The other side of avocado toast

By Felicia Line, Space Program Co-ordinator for Latin America, Ecometrica

close up of avocados on a tree


Avocados have sky rocketed in popularity in recent years, with vegans all over the world preaching their nutritious value in terms of vitamins, minerals and mono-unsaturated (healthy!) fats, resulting in avocado all over the menus of hipster cafes – with some cafes dedicated solely to different variations of the fruit. 

However, avocados have not been without controversy. Some cafes recently have even banned the superfood due to rising concerns about avocados profiting drug traffickers, destroying forests and contributing to greenhouse gas emissions through food miles and deforestation. 

Mexico is the number one exporter of avocados, with 34% of global production and a whopping 2 millon tons exported every year. To keep up with the rocketing demand, in the state of Jalisco, according to a study carried out by the state government of Jalisco in 2018, it is estimated that avocado orchards have grown by 27, 623 ha from 2003 to 2017 (around twice the area of greater London), or in other words, a growth of almost 2,000 hectares per year (almost the area of Edinburgh every year).  However, it is estimated that around half of these orchards are planted on temporary agricultural land, around a quarter on tropical forests and another quarter on temperate forests.   In some cases this land use change has led to unusual flooding in the state of Jalisco, where five people were killed and 3,000 people affected in June of 2019. 

In the neighboring state of Michoacán, the growth of avocado orchards has been even greater – the research institute CIGA-UNAM estimate that they have lost 2,900 hectares of forest per year between 2007 and 2014, with avocado orchards being one of the main drivers of deforestation. Michoacán is also the only state that can export avocados to the United States due to exclusive trade agreements. 

Many of the avocado orchards in Jalisco are planted on the fertile soils surrounding the Nevada de Colima volcano. Many of these are also grown using advanced technology and environmentally responsible practices, generating jobs and income for many farmers in rural areas in Mexico. It is estimated that 70,000 people work directly in the industry, and 360,000 indirectly. So how can we differentiate between “good” and “bad” avocados? 

4 people standing between 2 rows of trees on a farm


The certification of avocados using standards like Rainforest Alliance is the answer for some growers, who can meet the various criteria of environmental and social responsibility. Some of the team from Ecometrica visited pioneering avocado packaging plant and producer “Grupo Los Cerritos” that exports to Japan, UK, Dubai, Canada and Europe. On average they produce 24 – 33 tons of avocados per hectare and sell at 60 pesos (around £2.50) per kilo.  They employ more than 100 people in the region. They already have a long list of certifications for ensuring their staff are treated well, for sanitation and avocado quality. They have also conserved some areas of forest, and have carried out reforestation campaigns, as they are aware of the importance of the forest for replenishing the water supply – in the dry season some avocado trees can demand up to 90 liters of water per week .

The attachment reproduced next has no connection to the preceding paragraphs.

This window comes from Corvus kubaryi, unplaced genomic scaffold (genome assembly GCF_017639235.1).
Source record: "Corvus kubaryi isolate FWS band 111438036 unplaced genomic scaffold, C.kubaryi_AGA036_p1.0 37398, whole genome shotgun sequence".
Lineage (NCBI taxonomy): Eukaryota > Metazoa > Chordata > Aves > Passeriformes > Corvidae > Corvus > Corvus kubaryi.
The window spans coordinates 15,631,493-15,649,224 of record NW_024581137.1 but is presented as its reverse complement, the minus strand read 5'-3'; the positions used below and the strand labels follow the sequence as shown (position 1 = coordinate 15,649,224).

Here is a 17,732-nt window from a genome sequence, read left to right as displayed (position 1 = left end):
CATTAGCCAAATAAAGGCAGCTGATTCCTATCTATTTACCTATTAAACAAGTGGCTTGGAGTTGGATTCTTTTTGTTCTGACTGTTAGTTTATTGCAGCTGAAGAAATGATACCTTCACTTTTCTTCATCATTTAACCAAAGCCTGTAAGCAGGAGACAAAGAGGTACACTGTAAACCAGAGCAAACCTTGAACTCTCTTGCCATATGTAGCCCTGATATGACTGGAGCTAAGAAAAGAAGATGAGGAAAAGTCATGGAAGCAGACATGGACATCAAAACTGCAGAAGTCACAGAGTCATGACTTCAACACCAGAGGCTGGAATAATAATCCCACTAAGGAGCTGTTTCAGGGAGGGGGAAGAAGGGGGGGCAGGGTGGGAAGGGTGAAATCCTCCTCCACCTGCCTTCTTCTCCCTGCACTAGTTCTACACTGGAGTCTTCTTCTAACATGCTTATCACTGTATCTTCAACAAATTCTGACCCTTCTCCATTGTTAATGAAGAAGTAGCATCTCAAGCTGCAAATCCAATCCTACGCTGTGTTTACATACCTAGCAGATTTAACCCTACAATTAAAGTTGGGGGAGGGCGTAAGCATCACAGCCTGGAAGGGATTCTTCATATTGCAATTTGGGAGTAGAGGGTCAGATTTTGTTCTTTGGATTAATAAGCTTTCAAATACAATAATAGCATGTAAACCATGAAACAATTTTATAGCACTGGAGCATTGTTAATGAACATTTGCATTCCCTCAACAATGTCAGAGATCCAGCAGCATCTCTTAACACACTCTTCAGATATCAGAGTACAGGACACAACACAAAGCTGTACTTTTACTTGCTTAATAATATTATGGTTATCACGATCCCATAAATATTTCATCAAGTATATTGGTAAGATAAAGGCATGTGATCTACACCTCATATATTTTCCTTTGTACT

However demands of the buyers dictate how these avocados are produced. More than 59% of avocado production in Mexico is exported. The Japanese are strict on pesticide use and ask for a soil analysis from the producers.  Dubai only wants the avocado to be aesthetically perfect and pay for the plane freight to transport them quickly. The Canadians are more relaxed. According to the director of the packaging plant, the most demanding buyers are from UK and Germany, who require Rainforest Alliance certification to ensure they haven’t been planted on forests.  On the other hand how this is proved in a transparent way with evidence is not clear – one representative said the municipality provide a certificate from satellite image analysis, another person said that the auditor carried out a geographical analysis, others said it was just proved with the land purchase title (which can lend itself to corruption). 

aerial shot of some fields and a bar graph on the side


This is where the Ecometrica platform can help.  Through Forests 2020, Ecometrica are working with  the State public trust Fund for the Administration of the Forestry Program (FIPRODEFO) and the regional association for avocado producers and exporters in the region (APEAJAL), who have signed a historic agreement to work towards a more transparent monitoring system of avocado orchards.   

Using the Ecometrica Platform, the avocado orchards that are certified with Rainforest Alliance have been georeferenced and laid over historical land use change maps in order to prove that those avocado orchards have been planted on agricultural and not forests since an agreed baseline year with the state government and certifiers. This information can be shared with producers and buyers in a transparent way, and photos and videos of the orchards can also be uploaded and georeferenced.

However, for these good environmental practices to be more widespread, the buyers need to demand evidence that the avocados they are buying do not contribute to deforestation.  In turn, producers expect a better price for these avocados, in response to the increased cost of meeting the environmental and social requirements. For buyers to be willing to pay a better price, there needs to be a growing demand from consumers for certified avocados in supermarkets and cafes.  These certifications also need to be validated and backed up with transparent evidence.

Let’s hope that the word spreads for more certified avocados, and less deforestation.  



Reading Time: 6 Minutes

Date Published: July 1, 2019



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